your home five years ago and insured it for $200,000. Today, it’s worth $225,000. Simply increasing your coverage to $225,000 may nonetheless leave you underinsured. Here’s why. The key to determining how much dwelling coverage you need isn’t the value of your home but the money you’d have to pay to rebuild it from scratch, says Carlos Aguirre, an agent for Liberty Mutual Insurance in Arlington, Texas. Call your local contractors’ or homebuilders’ association and inquire about the average per-square-foot construction cost in your area. If it’s $150 and your home is 2,000 square feet, then you should be insured for $300,000. There’s no rule of thumb for how much your homeowners insurance should cost. Insurers use numerous factors-age, education level, creditworthiness-to determine pricing, so the same policy could run you more than your neighbor. In recent years the average annual premium was $804. Oshinsky advises against scrimping on insurance because big increases in coverage probably cost less than you’d think. He recently purchased a liability policy that cost $250 for the first $1 million in coverage. Adding another $1 million increased his premiums only $12.50 more.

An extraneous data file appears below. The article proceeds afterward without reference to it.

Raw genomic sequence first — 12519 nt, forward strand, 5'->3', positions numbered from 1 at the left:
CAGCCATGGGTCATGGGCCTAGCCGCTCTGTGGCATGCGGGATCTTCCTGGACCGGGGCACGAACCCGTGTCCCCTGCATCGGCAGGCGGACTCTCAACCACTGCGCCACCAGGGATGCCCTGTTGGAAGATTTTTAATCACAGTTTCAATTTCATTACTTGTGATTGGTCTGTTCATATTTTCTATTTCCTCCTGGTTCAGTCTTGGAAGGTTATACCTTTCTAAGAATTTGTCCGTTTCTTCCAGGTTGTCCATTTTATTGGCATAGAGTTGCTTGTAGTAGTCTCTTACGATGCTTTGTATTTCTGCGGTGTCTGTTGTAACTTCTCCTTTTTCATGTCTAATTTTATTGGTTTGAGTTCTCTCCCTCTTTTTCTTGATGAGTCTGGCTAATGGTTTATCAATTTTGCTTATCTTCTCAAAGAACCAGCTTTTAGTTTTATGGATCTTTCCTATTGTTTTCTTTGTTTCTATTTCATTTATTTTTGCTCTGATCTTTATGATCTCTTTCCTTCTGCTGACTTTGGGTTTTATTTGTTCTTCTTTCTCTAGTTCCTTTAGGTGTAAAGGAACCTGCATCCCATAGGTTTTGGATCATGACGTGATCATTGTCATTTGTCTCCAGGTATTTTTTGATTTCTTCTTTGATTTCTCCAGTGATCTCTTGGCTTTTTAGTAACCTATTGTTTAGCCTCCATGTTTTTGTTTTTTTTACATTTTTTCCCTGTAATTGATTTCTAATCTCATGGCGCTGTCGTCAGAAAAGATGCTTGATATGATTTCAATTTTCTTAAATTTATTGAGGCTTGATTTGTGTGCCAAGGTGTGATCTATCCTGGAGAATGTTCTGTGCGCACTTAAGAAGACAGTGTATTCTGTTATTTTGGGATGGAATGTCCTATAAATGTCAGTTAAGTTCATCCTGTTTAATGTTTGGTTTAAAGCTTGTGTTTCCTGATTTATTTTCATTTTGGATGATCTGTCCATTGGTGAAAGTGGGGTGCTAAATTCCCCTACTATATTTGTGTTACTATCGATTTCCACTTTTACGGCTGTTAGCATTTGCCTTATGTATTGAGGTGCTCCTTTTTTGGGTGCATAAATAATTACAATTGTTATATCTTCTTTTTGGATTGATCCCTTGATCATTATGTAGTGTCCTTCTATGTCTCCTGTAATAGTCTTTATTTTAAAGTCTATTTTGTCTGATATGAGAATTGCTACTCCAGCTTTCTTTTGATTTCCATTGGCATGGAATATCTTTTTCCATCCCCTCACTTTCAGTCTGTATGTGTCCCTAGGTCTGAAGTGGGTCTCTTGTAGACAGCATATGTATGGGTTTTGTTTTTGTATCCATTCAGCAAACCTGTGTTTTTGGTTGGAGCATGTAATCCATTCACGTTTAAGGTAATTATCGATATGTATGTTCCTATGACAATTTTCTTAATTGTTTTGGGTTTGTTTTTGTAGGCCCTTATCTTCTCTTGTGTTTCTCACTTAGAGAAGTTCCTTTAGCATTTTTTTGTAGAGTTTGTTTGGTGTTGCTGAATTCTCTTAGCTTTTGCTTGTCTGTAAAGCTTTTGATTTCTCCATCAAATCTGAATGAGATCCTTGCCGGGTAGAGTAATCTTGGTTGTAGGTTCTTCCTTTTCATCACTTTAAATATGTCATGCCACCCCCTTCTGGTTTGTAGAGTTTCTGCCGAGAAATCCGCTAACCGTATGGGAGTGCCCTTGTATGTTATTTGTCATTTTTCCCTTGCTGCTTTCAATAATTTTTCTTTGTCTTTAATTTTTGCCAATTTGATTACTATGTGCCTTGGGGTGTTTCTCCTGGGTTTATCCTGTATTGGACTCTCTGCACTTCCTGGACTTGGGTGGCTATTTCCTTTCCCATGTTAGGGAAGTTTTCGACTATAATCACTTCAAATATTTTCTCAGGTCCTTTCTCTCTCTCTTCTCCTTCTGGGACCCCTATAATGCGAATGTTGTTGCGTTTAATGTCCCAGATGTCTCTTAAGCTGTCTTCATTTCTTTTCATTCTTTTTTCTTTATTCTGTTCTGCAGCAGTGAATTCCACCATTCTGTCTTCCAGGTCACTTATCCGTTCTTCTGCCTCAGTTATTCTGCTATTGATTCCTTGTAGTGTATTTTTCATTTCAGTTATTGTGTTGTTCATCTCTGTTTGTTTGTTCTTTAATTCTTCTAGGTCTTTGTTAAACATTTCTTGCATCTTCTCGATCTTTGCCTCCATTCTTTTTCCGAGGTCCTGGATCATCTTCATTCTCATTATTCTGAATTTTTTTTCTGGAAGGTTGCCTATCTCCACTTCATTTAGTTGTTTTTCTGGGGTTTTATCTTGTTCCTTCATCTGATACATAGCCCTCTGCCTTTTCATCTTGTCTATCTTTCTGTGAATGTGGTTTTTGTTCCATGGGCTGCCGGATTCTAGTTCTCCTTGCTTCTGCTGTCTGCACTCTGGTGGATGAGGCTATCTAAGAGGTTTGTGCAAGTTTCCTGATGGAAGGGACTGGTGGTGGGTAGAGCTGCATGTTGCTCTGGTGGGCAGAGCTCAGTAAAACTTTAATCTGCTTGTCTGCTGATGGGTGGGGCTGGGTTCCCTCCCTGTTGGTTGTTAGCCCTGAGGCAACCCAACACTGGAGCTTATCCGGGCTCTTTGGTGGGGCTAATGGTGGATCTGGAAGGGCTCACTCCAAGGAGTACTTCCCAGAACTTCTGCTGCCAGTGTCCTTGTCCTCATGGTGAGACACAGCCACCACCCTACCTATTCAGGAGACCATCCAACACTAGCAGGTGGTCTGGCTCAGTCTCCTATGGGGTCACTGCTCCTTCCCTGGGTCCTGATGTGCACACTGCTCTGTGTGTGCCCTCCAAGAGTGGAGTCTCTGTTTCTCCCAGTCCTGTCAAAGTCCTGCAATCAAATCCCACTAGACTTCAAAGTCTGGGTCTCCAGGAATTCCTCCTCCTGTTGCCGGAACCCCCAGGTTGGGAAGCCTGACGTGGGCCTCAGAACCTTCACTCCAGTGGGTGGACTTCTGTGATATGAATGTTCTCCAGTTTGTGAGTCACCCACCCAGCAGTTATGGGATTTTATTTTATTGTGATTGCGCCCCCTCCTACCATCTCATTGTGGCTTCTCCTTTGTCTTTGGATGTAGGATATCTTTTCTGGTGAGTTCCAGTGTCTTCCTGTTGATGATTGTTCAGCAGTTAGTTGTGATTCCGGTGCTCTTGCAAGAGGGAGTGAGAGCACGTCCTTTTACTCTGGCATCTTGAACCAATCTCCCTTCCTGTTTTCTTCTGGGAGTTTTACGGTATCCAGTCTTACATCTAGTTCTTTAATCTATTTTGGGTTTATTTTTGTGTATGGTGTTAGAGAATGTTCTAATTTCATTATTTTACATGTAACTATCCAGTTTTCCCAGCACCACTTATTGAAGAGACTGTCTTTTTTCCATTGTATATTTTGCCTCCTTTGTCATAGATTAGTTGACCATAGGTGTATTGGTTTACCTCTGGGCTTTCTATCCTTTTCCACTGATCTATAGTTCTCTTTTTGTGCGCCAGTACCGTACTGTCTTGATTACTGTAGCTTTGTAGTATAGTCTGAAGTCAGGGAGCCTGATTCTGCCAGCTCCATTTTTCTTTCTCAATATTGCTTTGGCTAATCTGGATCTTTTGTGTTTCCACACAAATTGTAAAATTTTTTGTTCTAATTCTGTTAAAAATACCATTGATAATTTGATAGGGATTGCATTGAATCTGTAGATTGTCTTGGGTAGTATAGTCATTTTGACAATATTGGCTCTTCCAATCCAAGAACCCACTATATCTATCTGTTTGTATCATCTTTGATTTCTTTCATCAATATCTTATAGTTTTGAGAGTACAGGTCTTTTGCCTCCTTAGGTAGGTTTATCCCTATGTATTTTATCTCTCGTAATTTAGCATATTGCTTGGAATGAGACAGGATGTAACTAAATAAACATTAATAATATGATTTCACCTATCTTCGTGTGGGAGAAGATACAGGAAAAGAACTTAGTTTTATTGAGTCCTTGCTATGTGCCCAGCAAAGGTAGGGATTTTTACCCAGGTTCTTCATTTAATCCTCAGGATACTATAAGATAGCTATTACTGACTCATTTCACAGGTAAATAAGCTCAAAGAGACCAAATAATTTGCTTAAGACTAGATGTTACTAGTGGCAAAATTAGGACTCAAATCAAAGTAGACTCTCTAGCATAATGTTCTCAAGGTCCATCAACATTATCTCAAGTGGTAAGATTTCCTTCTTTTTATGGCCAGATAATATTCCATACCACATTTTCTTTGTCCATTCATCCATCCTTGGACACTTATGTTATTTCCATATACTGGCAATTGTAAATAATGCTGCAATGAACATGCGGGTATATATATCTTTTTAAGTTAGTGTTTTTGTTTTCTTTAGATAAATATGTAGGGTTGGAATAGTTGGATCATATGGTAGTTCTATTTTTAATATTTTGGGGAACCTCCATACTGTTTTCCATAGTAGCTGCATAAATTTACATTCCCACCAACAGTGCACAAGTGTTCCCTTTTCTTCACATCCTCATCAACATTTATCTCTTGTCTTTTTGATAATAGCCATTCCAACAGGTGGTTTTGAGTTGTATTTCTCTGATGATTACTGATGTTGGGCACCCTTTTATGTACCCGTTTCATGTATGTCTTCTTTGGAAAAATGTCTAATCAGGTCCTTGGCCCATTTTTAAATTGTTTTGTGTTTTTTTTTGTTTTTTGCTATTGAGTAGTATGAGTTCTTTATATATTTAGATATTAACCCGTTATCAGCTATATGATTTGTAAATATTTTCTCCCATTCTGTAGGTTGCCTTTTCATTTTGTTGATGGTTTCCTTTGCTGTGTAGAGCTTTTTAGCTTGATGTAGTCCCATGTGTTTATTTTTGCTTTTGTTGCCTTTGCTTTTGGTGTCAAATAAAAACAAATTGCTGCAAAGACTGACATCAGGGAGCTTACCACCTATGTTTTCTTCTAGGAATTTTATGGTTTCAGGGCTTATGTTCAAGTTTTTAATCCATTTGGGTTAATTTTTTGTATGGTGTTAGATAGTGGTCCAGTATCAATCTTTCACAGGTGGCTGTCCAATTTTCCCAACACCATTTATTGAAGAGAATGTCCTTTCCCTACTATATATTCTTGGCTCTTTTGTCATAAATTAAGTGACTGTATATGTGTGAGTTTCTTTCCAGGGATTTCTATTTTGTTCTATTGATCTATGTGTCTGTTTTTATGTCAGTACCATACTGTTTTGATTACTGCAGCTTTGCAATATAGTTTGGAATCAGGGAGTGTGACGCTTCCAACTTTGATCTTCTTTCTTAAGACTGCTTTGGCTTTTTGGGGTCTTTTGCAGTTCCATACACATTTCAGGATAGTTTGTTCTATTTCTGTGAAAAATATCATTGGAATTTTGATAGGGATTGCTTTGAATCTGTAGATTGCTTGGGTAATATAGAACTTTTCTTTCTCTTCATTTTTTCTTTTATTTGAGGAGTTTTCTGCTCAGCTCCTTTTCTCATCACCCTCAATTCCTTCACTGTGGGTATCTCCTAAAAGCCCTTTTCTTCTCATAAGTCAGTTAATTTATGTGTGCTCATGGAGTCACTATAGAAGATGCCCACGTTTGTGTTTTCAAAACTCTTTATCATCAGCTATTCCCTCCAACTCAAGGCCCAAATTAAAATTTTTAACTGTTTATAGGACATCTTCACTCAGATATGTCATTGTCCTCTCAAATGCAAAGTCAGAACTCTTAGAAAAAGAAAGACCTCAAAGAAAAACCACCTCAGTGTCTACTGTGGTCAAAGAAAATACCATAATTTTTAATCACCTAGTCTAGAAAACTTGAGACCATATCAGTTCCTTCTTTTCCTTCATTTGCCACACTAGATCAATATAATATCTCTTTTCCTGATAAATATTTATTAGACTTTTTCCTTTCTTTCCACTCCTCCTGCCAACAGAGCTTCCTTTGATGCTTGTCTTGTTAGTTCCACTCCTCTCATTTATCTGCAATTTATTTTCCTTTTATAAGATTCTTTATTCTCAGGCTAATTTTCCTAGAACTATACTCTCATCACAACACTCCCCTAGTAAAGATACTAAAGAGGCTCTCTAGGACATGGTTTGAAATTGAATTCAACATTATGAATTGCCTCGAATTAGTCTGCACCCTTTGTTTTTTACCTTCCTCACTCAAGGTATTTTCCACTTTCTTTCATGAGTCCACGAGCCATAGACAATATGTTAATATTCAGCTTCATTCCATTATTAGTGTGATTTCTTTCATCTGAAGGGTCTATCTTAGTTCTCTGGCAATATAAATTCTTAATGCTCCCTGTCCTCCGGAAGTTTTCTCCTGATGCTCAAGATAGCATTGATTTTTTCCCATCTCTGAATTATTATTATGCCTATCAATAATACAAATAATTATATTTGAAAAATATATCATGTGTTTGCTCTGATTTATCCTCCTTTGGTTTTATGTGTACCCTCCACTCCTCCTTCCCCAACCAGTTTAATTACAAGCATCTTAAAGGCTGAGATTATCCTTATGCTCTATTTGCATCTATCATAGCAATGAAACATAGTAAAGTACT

What type of coverage do I have? The most effective type of coverage is known as “replacement cost,” which covers, up to your policy limits, what it would take today to rebuild your house and restore your belongings, says Jerry Oshinsky, a partner at Jenner & Block in Los Angeles who has represented homeowners in litigation against insurers.